Since I’ve been working in the PHP community, I have noticed how there are a lot of “How to become a better developer” talks and blog posts. Starting off with a little spoiler, there is no golden key to become the best. There are however a lot of good practices that will help you improve.
This year was the second time I attended PHPBenelux, and it once again became more obvious how the community is a huge part of the flexible language, PHP. Next to the newest and coolest tools, tricks and frameworks, personal development was a huge topic on the conferences I’ve attended. In this blogpost I’ll be writing about the learnings I took from those sessions and what information I gathered over the years.
Writing good code can’t be done right on the first try. It takes practice. Here are some tips on things you should keep in mind whilst writing new code, that will help you to improve the quality.
- Your code should be self-explanatory:
When reading back your code, you and your college should be able to know how your code works. Code that you may find very logical whilst you’re writing it might confuse a few weeks later (trust me on this one, I’ve been there). You can prevent this using explicit naming in your variable names, not having side effects in your as small as possible functions, and using PHPdoc to show what goes in a function, and what goes out. If you practice this, future you will thank you.
- Code SOLID, not STUPID:
In case you haven’t heard of this one yet, try to code SOLID (Single Responsibility Principle, Open/Closed Principle, Liskov Substitution Principle, Interface Segregation Principle, Dependency Inversion Principle), not STUPID (Singleton, Tight Coupling, Untestability, Premature Optimization, Indescriptive Naming, Duplication). Thank you William Durand for writing a great blog post on that!
- Keep indentation as low as possible:
Most of the time when you use an if statement within an if statement, chances are that you can avoid that. Trying to avoid second level indentation will improve your code quality and readability. If you find yourself with second level indentation or even more, you should ask yourself the following; Shouldn’t this logic be abstracted to its own function? Can I make the code easier to understand if I would have returned early? Keeping this principle in mind will make you think more about what and the way you code, which will result in better code.
- Try to avoid else:
Starting off, there’s nothing wrong with using else. But, if you would try to avoid it, you’ll find some interesting alternatives that will improve your code quality. This was a real eye opener for me. Often I’ve seen large portions of code within an else, which could have easily been avoided if you would have returned early in the function, if the values didn’t meet the expectations. I’ve written a small example here of it’s most basic use. But in essence, trying to avoid if will make you think more about what and the way you code, which will once again result in better code.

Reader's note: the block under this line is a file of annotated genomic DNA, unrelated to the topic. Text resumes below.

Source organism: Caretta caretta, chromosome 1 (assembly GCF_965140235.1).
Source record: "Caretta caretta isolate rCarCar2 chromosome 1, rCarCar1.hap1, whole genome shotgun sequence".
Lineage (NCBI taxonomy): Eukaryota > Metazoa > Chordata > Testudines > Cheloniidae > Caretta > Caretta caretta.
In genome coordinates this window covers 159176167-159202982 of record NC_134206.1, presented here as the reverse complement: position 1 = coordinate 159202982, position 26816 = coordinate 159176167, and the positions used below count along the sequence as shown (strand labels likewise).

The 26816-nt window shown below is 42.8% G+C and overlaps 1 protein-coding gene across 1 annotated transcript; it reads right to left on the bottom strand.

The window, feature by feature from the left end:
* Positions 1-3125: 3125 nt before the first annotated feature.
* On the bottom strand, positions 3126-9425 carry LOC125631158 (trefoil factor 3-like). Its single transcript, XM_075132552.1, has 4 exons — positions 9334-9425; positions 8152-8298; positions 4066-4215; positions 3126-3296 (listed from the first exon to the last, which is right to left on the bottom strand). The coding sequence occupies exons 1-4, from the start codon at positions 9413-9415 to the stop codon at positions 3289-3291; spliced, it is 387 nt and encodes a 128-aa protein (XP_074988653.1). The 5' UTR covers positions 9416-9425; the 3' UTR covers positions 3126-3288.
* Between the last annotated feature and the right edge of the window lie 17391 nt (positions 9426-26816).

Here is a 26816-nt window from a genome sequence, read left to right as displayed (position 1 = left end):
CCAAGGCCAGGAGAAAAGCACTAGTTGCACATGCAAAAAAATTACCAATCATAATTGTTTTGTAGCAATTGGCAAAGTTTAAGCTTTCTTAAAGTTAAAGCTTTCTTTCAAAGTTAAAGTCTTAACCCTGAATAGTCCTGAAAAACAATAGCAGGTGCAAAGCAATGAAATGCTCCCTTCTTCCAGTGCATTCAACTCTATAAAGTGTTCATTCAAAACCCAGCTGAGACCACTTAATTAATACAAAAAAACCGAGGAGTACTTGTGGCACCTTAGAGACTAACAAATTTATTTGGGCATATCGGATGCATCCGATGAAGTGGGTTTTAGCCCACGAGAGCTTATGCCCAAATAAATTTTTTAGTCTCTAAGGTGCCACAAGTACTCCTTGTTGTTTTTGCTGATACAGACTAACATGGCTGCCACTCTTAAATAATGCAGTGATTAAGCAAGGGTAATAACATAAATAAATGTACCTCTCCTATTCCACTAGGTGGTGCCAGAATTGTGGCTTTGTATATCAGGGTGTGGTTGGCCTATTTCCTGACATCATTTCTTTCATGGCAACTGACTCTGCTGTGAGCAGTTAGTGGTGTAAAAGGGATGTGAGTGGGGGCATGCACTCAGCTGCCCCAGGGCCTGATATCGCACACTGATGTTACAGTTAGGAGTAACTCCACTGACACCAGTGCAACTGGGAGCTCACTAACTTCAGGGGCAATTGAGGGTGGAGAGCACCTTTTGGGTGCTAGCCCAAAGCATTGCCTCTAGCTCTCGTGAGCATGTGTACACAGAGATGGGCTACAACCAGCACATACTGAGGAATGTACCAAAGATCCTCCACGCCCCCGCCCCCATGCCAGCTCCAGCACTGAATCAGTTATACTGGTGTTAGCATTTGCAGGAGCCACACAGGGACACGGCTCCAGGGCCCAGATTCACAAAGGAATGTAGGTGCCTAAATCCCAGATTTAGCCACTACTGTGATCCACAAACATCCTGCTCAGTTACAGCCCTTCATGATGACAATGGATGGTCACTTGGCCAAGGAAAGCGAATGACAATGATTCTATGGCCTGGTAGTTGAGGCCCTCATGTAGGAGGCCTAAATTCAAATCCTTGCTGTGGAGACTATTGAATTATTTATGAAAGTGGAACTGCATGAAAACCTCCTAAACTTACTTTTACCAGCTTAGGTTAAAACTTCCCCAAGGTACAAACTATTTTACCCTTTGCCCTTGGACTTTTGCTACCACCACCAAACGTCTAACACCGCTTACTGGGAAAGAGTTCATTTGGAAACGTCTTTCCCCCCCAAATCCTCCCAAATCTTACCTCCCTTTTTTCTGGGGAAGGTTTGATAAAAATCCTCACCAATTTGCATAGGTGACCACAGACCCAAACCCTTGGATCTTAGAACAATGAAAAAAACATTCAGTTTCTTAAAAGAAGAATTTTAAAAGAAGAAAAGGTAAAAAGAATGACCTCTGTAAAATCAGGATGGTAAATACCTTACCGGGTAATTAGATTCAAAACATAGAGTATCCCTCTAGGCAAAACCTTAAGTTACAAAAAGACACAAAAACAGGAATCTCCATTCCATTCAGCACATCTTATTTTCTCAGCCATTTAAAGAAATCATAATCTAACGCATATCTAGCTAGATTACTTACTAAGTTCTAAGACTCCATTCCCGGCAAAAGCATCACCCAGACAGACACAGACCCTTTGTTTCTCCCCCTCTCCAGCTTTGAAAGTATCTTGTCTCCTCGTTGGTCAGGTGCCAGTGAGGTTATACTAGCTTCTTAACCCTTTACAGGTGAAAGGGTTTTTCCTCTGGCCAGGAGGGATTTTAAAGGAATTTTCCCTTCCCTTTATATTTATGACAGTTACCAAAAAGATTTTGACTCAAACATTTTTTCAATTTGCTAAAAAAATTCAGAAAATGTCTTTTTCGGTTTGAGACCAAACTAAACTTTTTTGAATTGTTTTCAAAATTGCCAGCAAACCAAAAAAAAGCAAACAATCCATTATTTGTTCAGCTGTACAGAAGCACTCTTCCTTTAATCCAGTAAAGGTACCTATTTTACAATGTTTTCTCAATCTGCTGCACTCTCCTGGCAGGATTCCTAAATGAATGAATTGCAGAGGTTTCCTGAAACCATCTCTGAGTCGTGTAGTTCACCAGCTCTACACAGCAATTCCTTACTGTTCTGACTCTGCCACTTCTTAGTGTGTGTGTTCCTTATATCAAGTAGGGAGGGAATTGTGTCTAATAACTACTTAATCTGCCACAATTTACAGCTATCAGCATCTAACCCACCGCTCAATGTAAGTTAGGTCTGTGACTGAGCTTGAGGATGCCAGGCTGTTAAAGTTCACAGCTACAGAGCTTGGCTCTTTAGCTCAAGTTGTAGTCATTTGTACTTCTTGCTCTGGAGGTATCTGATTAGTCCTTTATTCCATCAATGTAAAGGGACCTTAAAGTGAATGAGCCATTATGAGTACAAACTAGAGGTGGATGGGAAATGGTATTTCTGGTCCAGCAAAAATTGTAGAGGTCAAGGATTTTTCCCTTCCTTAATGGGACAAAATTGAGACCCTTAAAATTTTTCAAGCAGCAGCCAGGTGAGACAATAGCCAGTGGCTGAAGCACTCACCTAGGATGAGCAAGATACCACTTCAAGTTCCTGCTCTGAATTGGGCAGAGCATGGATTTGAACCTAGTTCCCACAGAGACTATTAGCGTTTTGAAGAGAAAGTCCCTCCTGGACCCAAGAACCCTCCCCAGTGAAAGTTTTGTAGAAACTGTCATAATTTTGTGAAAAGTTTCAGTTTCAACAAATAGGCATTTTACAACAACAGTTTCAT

Don’t reinvent the wheel, compose
This might feel like an open door to most of the people who are already used to work with open source code and composer. But before you’re going to create a new product, you should check out what libraries are available to help you create what you need. For me personally I wanted to have control over everything and know every in and out of my code. But when I started to use libraries of others I figured that I saved a lot of time and effort. Time and effort that isn’t wasted in reinventing the wheel, but invested in the product itself. Need something? Search if it already exists, or could support what you want to do first.
Stop starting, and start finishing
This was an important lesson for me, but I think a lot of programmers have the same problem; we don’t tend to finish our personal projects. This because we have better insights every day. We look back at our week old code, and we already have ideas on how to improve that. The thing is, there should be a balance between refactoring and finishing your product. In most cases, good = good enough, and doesn’t have to be perfect.
If you never have, attend a local user group. Seriously. To keep growing as a developer, you need to see what’s happening around you and see what’s available today. Chances are that someone near you has written some cool libraries which would help you out. Or even help you with brainstorming/working on your project. If you’re up for it, maybe even give a talk?
Is there no user group near to you? Then maybe you should start one? Talk and discuss about code in a non-work setting. It will help you improve and make the PHP community even better.
Even though the points above will not directly make you the best developer, they should at least help you in becoming better every day.